The Tony-award-winning Book of Mormon, was incessantly advertised as the best musical of the 21st century, after only one decade of that century had elapsed, but I didn’t even bother to review it. I found it so offensively racist and, this is a technical theater term, moronic, why bother? The problem was not the fault of the hard-working cast, but the cupidity of the original writers and producers.

This last weekend we saw a local community college production of Federico Garcia Lorca’s 1932 classic tragedy, Blood Wedding, immensely popular in Spain, I’m told. The plot of the original is probably a bit simplistic and over-familiar for modern audiences. There’s a deadly feud between two families and the daughter of a third family is involved with young men on both sides. Nothing good results.

What drew me to it was the promise of dance—tango, Argentine tango, and flamenco—integrated into the production. Plus, I’d never seen the play. A bad case of too-high expectations.

My notes for the producers:

  • The dancing is interesting, both the ensemble numbers and the sexy tango between the bride and her lover – good job!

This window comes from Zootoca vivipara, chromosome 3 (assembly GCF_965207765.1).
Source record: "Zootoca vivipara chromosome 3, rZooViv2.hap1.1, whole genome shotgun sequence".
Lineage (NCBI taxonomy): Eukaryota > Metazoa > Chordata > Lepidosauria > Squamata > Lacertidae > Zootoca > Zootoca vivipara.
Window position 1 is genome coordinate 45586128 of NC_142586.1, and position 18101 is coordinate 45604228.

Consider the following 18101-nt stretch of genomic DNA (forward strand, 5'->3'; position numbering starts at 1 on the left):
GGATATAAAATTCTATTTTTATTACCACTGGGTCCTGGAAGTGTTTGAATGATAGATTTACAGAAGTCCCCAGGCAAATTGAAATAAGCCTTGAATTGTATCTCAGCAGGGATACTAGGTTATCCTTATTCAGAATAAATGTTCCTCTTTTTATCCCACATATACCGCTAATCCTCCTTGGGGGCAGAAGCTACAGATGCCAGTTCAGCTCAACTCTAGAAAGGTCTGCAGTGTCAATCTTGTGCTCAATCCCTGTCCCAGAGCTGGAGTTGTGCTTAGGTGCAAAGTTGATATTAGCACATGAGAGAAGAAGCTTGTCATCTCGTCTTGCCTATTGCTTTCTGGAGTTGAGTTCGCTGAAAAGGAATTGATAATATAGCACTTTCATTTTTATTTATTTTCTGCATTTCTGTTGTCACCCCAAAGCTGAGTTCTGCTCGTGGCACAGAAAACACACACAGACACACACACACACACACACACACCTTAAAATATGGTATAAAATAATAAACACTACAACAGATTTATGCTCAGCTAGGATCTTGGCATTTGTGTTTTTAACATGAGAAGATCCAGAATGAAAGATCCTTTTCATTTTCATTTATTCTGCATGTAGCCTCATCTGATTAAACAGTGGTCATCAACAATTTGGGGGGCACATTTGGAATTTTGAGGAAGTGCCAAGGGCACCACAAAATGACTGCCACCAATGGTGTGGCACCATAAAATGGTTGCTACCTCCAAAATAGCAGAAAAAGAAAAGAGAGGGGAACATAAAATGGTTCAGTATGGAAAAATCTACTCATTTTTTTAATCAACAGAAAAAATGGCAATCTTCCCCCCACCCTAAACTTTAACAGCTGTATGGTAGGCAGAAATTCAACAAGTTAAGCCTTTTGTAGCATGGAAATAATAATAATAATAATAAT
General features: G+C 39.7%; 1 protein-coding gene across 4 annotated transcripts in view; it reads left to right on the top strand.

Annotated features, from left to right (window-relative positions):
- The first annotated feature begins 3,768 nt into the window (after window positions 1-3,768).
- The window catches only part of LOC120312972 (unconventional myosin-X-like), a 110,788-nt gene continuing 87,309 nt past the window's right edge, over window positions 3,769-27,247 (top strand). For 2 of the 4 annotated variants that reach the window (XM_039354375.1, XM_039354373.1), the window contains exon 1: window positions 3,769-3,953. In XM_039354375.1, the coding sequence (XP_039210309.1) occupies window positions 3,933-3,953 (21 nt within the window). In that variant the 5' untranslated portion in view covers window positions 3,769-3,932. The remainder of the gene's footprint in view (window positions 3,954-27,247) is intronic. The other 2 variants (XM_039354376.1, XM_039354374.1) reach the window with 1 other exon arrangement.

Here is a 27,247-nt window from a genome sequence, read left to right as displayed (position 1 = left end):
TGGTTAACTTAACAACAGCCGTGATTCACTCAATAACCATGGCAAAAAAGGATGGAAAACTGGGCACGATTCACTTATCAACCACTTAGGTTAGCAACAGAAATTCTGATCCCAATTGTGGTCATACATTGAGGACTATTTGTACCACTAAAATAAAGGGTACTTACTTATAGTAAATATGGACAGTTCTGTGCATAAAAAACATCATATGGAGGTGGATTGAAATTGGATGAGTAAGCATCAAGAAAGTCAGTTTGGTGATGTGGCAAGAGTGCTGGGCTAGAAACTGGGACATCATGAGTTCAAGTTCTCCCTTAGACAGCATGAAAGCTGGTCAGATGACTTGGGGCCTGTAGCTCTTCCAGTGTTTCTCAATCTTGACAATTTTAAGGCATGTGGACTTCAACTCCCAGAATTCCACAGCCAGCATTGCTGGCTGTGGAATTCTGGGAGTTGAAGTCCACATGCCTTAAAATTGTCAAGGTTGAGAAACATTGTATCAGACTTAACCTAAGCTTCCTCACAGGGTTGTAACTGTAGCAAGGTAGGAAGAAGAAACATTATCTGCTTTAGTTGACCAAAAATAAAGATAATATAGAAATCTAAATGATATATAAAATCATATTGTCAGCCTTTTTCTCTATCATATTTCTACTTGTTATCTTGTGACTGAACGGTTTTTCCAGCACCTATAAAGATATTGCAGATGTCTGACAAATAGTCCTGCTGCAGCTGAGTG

• Don’t conceive of staging that is beyond the capacity of the technical staff to implement; the moving curtains were tricky and slow
  • Yes, the mother of the groom bears great grudges, but let her develop a broader palette of emotions. Constant kvetching doesn’t maintain audience interest.
  • Eliminate redundancy. Even Shakespeare is trimmed for modern audiences. The mother doesn’t need to describe her complaints more than twice. Respect your audience. We get it.
  • Pick up the pace. Show you value the audience’s time.

Of course, I don’t know what happened in Act II with this production, because we cut our losses and went home. (Would that we had done that with Book of Mormon.) We weren’t the only ones.

This isn’t a complaint about Garcia Lorca, who wrote in and of a particular culture and time, and I’ve appreciated his House of Bernarda Alba, with Blood Wedding, part of his unfinished rural trilogy. You’ll recall that Lorca was only 38 when he was assassinated at the start of the Spanish Civil War.

Nor is my complaint about the mostly student cast, who soldiered gamely on with material so foreign to modern life, language, and ways of thinking. A number of them did fine jobs. Rather, my disappointment is with the theater director and producers who needed to shape a production enabling the whole team—cast and crew—to be part of a big success.

Does a play or musical come to mind that seriously disappointed you? How did it let you down?

Jane Austen’s Dark Side

birdcages

photo: Kirk Maddison, creative commons license